Classic Raglan Pullover by Jane Richmond knit with zero ease.
Choosing your Size ::

Now that you have a better understanding of what all of those numbers mean you can make an informed decision on how you would like your garment to fit and choose a size that you will be happy with.

So we talked a little bit about ease and how it’s written into some patterns but what if you don’t want your garment to fit the same way it fits the model. What if you want it to be more fitted or looser perhaps? If you still don’t quite understand how ease relates to your own body try measuring some of your clothing. Do you have a fitted pullover or a nice comfy sweater? ...lay them flat and measure the chest, how do they relate to your own bust measurement? ...are they larger or smaller. Are you starting to understand how this ease thing works? There are a few other factors like weight and gauge of the fabric your garment is made of, also the type of garment (ie. I wouldn’t use the comfy sweater as a guide for how much ease I want in the fitted tank I’ve chosen to knit for the KAL), but you get the general idea.
Classic Raglan Pullover by Jane Richmond knit with 2 inches of negative ease.
 Choosing your yarn ::

If you are substituting yarns keep a few things in mind. Firstly, chose a yarn that has either the same fibre content as the recommended yarn or at least contains fibres that possess the same qualities as the yarn that was recommended. Secondly, match the yarn weight as closely as you can. Variations in yarn weight can result in very different fabric elasticity and density. Even if you are able to get the right gauge by changing your needle sizes doesn’t mean you’re garment will turn out anything like the sample in the photos. Why is this such a big deal? Well, if the pattern calls for negative ease and your fabric is too tight it might not even fit your body! Negative ease requires the fabric to stretch when worn.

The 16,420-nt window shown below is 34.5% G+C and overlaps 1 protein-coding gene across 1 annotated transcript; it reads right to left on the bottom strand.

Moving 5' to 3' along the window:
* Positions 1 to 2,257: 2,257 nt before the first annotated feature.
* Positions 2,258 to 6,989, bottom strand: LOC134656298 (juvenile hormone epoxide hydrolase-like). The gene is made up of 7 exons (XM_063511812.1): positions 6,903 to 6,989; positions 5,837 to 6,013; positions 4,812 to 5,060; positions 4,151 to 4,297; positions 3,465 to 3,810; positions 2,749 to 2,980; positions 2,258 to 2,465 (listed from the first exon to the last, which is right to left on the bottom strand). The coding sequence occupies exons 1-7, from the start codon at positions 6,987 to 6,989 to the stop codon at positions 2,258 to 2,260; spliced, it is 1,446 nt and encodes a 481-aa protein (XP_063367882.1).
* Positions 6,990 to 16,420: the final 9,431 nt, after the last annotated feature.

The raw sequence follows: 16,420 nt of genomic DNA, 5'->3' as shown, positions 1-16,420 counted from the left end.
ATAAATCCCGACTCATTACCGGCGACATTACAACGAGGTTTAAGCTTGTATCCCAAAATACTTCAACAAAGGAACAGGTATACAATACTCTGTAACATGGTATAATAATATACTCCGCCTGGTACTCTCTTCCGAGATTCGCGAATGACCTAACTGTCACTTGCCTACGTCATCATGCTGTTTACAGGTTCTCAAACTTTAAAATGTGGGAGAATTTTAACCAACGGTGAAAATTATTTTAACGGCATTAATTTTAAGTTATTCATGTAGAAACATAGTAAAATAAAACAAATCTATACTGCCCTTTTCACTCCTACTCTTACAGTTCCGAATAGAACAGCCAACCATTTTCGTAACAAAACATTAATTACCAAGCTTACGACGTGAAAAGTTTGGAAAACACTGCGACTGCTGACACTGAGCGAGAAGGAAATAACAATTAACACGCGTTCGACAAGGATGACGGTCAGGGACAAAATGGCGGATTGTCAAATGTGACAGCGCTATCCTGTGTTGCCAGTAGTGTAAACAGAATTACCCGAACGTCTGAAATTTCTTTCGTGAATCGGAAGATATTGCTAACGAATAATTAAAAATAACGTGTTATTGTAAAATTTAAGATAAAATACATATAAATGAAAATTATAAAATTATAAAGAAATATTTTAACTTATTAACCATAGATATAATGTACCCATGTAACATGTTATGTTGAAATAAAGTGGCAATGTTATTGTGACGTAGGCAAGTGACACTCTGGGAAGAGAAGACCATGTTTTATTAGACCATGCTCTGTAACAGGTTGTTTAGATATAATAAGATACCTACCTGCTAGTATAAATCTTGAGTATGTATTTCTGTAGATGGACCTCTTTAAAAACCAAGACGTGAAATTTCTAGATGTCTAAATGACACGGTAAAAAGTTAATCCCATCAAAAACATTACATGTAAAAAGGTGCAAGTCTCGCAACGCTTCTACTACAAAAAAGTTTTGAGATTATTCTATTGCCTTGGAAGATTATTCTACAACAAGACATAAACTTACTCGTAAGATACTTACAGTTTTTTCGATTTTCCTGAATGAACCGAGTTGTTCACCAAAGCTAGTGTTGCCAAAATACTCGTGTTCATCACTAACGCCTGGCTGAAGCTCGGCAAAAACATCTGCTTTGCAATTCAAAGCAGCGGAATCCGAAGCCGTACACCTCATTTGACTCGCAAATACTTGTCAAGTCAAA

Make it your Own ::

The best way to ensure a garment fits you well is to not follow the pattern blindly. Use what you’ve learned about Body Measurements, Garment Measurements, and Ease and determine before even casting on, how your project will fit you when it’s done. If you discover areas you aren’t happy with take the time to read over the pattern, study the schematic, and decide if you are comfortable making a few changes to get a better fit. Most shaping can easily be moved up or down to accommodate a high waist or low hips, and adding overall length is probably one of the easiest things to do. Planning ahead is the key. If you are working a garment top-down you can easily change things like chest or sleeve circumference simply by doing more or less increases for that section of the yoke. And waist shaping is a breeze when you can try on as you go, you may even decide to add more shaping depending on how it’s fitting. The sky is the limit!

Just remember, if you decide to make any changes, even minor ones... TAKE NOTES! Because trust me, you won’t remember ;)

Thanks so much for having me as your guest Shannon! You know I could go on forever with this stuff! I’m really looking forward to watching the WIPs develop, this is going to be such a fun knit along.

you can find all things jane richmond here:

website  |  blog  |  shop  ravelry  |  facebook  twitter

thanks so much jane! love ya hun! i'm going to be referring to this post lots! so let's see those projects!  show me your cast ons...your yarns...your patterns...and let's get knitting those tops, tanks & tees together!  join in the's never to late to sign up for the knit along! 

here's the rest of the knit along info:

start date:  april 11th, 2012
end date:  may 23rd, 2012 (the prize winners will be announced the following week)

*both knitting and/or crocheting is accepted and encouraged :)

enter the tops, tanks & tees knit along here:

*you must be entered & have started a project to be eligible for the giveaway at the end of the knit along.

you can follow along with all things tops, tanks & tees kal here:

please take a moment to check out our fabulous kal sponsors! thanks everyone!!!


  1. What a great tutorial! I have always wondered how to use all those sizing numbers to my advantage (instead of using eenie-meenie-mynie-moe to pick a size, which has been my prefered method until now). Now I know! Thanks : )